Recently, the annual U.S. overdose deaths exceeded 100,000, a record high. This is in no way a good milestone, as it demonstrates that we are doing something wrong with respect to addiction treatment. Part of the issue is the terminology used to describe addiction, as Dr. Carl Fisher asserts in a recent New York Times article. People are taught in medical school that addiction is a disease – a biological imbalance in the brain which leads to binging. While not technically incorrect, using this definition of addiction is extremely problematic. Classifying addiction as a disease implies that medicine is the solution and reduces the complex mechanisms of addiction down to a matter of medical science. Addiction, in this way, is defined by society as an individual issue, not a matter of the structure of our society and communities.
Redefining “addiction” for political gains
Dr. Fisher, seeking to understand the etiology of addiction that lay beyond the poorly understood biological mechanisms, examined the history and sociology behind the term “addiction.” In the 16th and 17th centuries, writers used the word “addict” as a verb rather than an adjective, indicating that it was something that people did, rather than something that happened to them. This understanding of addiction is closer to how it actually works, for addiction is a condition that impairs one’s ability to make rational decisions about the addictive substance. Benjamin Rush, a founding father of the United States and an important figure in the history of psychology, recognized that addiction was a condition with social roots, not just biological ones. In the later temperance movements of the 1820s and ‘30s, however, people leaned on the terminology of addiction as a “disease” in order to blame addiction wholly on alcohol and promote legislation banning it. In more modern times, people have imposed unfair crackdowns and criminal penalties on drug users, which were predicated on the idea that the drugs were at fault, so by reducing drug use it would be possible to eradicate addiction. In reality, though, unemployment, health inequities, socioeconomic status inequalities, or explicit oppression are often drivers of addiction, and the current definition of addiction simply ignores these factors and only promotes counterproductive practices. Disadvantaged and marginalized communities often found themselves riven with drugs because of the egregious conditions there, and then were ravaged by crackdowns aimed specifically at them not just because of the narrow definition of addiction, but also because of the resulting stereotype connecting race and drugs. Terming addiction as a “disease” dehumanizes addicts and takes away all their agency and hope, which is precisely the opposite of what should be done.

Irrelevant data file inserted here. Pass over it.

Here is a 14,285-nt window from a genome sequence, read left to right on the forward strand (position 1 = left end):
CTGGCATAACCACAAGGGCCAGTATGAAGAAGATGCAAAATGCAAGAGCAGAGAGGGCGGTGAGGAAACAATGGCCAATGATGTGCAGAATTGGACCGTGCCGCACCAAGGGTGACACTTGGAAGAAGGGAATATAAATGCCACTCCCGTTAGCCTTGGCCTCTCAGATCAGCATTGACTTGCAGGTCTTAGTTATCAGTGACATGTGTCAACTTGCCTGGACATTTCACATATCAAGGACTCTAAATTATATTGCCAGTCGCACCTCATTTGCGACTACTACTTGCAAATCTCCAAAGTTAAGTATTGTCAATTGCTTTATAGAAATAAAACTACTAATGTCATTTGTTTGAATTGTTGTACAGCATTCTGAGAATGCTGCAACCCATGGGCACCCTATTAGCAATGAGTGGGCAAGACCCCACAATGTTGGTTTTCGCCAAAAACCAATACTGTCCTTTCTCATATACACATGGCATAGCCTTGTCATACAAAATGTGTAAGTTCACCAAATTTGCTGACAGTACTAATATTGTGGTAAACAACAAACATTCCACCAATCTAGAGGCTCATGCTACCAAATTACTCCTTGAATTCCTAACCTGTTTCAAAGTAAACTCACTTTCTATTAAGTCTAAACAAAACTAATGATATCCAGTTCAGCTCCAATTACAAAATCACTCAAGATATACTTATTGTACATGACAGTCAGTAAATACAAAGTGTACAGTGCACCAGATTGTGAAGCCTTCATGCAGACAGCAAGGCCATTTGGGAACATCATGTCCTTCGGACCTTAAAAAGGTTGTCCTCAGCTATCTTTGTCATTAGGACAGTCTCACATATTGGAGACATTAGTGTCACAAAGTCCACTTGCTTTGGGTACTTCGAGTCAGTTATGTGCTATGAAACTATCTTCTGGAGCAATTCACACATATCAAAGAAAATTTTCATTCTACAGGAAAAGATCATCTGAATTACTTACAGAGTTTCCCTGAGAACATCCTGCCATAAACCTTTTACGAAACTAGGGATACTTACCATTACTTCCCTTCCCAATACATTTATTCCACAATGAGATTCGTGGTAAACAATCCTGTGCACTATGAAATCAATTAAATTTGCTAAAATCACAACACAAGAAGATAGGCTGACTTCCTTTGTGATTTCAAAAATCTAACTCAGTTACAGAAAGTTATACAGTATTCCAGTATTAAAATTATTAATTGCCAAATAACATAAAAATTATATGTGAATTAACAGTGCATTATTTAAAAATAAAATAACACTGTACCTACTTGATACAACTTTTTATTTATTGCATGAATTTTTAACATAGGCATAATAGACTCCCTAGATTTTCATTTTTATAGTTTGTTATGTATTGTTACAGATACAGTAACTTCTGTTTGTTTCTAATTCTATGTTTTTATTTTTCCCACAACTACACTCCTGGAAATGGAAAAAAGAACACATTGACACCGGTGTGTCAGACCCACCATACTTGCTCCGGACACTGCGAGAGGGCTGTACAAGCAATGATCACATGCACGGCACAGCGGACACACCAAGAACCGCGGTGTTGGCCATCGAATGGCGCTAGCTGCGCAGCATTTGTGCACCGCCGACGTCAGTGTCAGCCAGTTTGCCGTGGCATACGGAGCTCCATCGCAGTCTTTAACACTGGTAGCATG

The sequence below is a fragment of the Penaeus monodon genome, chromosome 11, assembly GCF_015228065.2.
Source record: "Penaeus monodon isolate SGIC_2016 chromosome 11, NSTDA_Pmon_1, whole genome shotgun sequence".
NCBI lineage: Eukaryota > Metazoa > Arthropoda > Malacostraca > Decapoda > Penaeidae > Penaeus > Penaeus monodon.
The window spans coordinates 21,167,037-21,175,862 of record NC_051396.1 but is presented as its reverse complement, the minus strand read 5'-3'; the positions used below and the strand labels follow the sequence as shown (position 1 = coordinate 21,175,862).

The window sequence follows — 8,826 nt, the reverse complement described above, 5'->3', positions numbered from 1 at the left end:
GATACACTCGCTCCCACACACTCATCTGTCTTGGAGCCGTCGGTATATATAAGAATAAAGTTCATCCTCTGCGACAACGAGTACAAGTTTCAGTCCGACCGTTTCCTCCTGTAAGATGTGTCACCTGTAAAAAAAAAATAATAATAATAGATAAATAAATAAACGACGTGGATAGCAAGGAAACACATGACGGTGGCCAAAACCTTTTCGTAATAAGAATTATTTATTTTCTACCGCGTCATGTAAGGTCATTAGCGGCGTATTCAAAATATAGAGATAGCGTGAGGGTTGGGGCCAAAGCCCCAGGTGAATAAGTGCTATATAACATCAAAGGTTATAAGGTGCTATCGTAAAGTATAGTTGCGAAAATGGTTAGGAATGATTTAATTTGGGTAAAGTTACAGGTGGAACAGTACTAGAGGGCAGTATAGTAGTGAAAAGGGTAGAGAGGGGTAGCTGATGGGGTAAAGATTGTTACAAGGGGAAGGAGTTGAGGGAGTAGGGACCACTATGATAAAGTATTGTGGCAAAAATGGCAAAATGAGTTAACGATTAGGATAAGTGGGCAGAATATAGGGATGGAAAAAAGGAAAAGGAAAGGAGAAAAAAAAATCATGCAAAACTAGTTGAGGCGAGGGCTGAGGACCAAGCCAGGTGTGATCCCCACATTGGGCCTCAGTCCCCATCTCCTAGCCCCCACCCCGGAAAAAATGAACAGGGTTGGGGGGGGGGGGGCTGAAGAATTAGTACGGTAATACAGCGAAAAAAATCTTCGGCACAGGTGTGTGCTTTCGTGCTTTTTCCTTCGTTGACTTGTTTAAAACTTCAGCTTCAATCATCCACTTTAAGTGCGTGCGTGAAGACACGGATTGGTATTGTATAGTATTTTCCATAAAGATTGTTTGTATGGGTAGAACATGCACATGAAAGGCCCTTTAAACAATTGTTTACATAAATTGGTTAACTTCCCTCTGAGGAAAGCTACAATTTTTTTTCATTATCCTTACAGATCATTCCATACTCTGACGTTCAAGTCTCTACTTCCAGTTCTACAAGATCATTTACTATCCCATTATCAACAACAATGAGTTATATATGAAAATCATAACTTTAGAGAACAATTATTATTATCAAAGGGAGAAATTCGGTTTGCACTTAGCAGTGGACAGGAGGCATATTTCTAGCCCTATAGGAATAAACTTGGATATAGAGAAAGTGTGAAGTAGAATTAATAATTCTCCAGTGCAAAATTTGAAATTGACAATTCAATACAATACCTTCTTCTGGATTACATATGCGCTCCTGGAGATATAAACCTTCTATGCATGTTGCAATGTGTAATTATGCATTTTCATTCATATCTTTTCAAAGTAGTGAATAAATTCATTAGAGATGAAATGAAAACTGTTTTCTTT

Moving toward a holistic understanding
This article is an eloquent argument for intersectionality. Intersectionality is the idea that all the aspects of one’s identity are interconnected and inform each other. For example, matters of gender are not separate from matters of race, and it is incorrect to assume that they are. In this case, it is being argued that medicine should be viewed with a lens that considers the diverse social factors, which may be social, economic, political, etc., which may affect addiction (a medical condition). In other words, it is an argument for interdisciplinarity as well as intersectionality. In fact, I believe that the current treatment of addiction by the public is a continuation of a larger, more underlying pattern. Oftentimes, when tackling societal issues, institutions and activist groups focus on addressing the most superficial problems. In the case of the war on drugs, the administration penalized drug abuse, which was the problem they were trying to fix, but ignored the underlying root causes of drug abuse. Over time, not only has such policy harmed the people it is designed to help, but it has also done nothing to remedy the situation it was designed to fix. Activists groups seeking social justice often also focus their efforts on the surface-level problems, but do not address the source of those problems, such as systemic discrimination or stereotyping. Naturally, that is much easier said than done, and what these activist groups are doing is commendable. Even so, our mindset needs to shift towards a more inclusive and nuanced worldview to impose long-lasting, overarching change. In the case of addiction, this could mean changing the word for “addiction” and, at the same time, changing the way we teach the public about addiction and drugs, to ensure that the new word does not go down the same path as the one we have now. We need to consider that everything we do has an impact – even the words we use to describe a condition can be just as harmful as the actual symptoms themselves.